Although I was too young to realize it at the time, I was never destined for a career in art. When we got done finger-painting in kindergarten, I was the only kid in the class who had paint on his toes.

By the time we moved on to painting with artist brushes in Miss Frumpwaggle's third-grade class, my finished portraits looked as though they had been painted by a drunken monkey aboard a ship caught in a hurricane.

Even those paint-by-numbers kits didn't help me a bit. I was supposed to paint "Whistler's Mother," but when I got done filling in the numbers, it looked more like Andy Warhol's Campbell Soup can.

When I took it back to the five-and-dime store to exchange it for a new paint-by-numbers kit, the clerk said that, for me, those numbers would remain unlisted.

This lack of painting aptitude makes it hard to explain why painting is one of the few home improvement projects that I am capable of doing without inflicting major damage on the house or me.

(The only other things I am a bit decent at are tearing things down and ripping things up. Then I have to hire someone who knows what he or she is doing to put things back together.)

Besides, painting is much less dangerous than, for example, electrical work. I still remember what it felt like when I stuck a key in an electrical outlet as a curious 5-year-old.

Since then, I have sort of a tacit agreement with electricity that if I don't bother it, it won't bother me.

I suppose it is not too surprising that Dad or Mother ever drafted my brothers and me to do painting jobs. After having seen what we could do to innocent walls equipped with only crayons or felt-tip pens, our folks had no intention of putting paint brushes into our hands.

It did not take much imagination to picture what the room would have looked like if they had left me alone with a paintbrush and an open can of paint.

My folks would have returned to find the ceiling, floor, furniture, my clothes, me and - possibly but not necessarily - the walls I was supposed to paint covered with spruce puce or whatever other color of paint they had chosen.

As a result, I did not get my first experience at painting until my college days when a few of us decided to repaint the fraternity's living room. The project was not a success, but I did learn a valuable life lesson as a result.

When a group of guys are painting something and they use more gallons of beer than they do paint, they are not likely to get the results they expect.

That was 40 years ago and, for the life of me, I cannot recall how we wound up with plaid walls in the fraternity living room.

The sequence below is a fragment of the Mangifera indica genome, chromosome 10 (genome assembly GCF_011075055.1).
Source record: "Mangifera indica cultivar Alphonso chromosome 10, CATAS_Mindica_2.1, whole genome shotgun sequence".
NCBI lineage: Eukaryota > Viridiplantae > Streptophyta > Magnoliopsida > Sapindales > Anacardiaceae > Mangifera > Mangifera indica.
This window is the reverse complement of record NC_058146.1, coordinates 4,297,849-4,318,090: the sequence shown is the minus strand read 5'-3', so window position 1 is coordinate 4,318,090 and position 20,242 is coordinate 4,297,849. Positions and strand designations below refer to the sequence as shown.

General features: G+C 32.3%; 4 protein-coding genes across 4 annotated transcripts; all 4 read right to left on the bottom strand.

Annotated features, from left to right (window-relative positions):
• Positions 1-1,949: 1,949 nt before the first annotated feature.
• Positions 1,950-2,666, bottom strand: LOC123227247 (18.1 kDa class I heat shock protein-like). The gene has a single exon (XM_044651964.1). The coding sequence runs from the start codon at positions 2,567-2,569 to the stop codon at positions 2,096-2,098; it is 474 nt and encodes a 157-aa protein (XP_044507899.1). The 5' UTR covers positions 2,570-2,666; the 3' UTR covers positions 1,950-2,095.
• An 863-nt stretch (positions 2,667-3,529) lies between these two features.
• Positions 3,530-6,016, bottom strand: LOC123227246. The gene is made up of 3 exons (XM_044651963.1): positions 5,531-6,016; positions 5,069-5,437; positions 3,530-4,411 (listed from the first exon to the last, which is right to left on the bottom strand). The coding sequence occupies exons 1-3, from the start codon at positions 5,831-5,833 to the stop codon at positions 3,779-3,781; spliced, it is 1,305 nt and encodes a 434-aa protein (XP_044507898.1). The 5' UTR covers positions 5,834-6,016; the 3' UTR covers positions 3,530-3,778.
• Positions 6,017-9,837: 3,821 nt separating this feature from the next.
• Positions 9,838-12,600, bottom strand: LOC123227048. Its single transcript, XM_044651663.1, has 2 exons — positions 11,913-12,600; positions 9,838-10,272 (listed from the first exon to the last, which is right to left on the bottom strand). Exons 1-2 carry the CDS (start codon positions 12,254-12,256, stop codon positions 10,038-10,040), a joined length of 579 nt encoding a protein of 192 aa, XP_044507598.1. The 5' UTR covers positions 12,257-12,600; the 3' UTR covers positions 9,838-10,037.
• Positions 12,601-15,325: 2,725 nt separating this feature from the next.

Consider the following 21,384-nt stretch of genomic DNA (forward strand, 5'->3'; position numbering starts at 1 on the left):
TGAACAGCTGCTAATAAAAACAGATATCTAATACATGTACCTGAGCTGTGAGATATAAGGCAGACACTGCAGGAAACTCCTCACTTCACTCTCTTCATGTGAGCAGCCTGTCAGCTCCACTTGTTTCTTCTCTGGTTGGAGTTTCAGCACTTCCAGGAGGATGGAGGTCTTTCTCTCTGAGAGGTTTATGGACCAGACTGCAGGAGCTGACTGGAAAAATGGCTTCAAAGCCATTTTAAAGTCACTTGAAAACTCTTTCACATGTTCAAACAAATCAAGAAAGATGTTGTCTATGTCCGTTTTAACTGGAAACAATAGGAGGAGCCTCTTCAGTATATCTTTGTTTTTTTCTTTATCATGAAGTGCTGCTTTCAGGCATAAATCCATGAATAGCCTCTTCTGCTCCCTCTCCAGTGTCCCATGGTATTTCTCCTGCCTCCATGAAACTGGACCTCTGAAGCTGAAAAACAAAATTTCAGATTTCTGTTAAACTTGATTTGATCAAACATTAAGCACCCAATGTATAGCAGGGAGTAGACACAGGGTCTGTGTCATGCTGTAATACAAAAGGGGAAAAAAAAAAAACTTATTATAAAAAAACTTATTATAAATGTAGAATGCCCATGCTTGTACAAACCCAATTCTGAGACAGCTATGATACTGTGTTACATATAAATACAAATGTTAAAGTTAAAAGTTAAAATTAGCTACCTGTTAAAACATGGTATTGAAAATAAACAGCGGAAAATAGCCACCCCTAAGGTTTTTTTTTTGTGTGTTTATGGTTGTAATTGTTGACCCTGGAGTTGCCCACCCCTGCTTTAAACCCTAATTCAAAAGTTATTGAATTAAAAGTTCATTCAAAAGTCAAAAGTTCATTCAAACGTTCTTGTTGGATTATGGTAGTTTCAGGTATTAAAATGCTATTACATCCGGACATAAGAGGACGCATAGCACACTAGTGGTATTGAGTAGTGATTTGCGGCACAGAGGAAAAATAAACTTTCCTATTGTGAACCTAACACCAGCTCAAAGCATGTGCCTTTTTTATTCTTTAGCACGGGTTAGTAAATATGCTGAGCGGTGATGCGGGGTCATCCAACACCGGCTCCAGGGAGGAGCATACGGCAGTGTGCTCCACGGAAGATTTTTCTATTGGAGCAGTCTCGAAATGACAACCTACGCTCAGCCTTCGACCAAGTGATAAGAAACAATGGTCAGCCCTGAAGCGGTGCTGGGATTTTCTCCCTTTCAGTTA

As the eldest kid in my family, I made up for some big-brother-bullying I committed against my brother Dave by painting the living room of his and his wife's first home. (No, none of the walls turned out plaid.)

It was then that I became painfully aware of the tediousness of painting indoors. There are just too many tasks to accomplish before you actually get to slap some paint on the walls.

Furniture has to be moved and covered, unless you want to wind up with a different color pattern on your sofa. Then comes the tiresome, yet necessary, step of applying masking tape to trim, molding and anything else you don't want to paint.

I thought I had a brilliant idea when I put masking tape on myself, but I still wound up wearing quite a bit of the paint.

Finally, you need to round up all the various brushes, rollers, edgers, paint stirrers and related paraphernalia before you can begin.

At Dave and Holly's home, I started setting up when they left for work. By the time I got everything ready to go, they were back home.

When I bought the half-double next to my parents' home, I was relieved that there was some exterior painting to be done. I wasn't looking forward to doing it, but at least it was a change of pace.

I quickly became aware that the previous owner must have not been a big fan of painting. I don't know when the trim and the front porch were last painted, but I am positive that I heard the thirsty wood slurping up the paint.

When I got done outside, I decided to use my real talent of tearing things apart by gutting the entire home. I had a guy lined up who could do electrical work, plumbing and drywall and molding installation. I figured I was all set.

Unfortunately, I forgot that once the contractor finished putting up the walls, someone would have to paint them. Fortunately, I was engaged to Jo Ann by then so she became my painting partner.

She asked me where we would start. I told her, "Just pick a wall and keep on painting when you're done with that."

When Jo Ann and I moved, I made sure that every "paintable" area of our new home was made of vinyl or covered in vinyl so we would never have to paint.

The contractor painted the interior, but it's about time for a new paint job in one room.

Now comes the hard part: convincing Jo Ann to install vinyl siding in the living room.

(Walt Kozlowski, a freelance writer from Mount Carmel, composes "Walt's Way" for each Sunday edition.)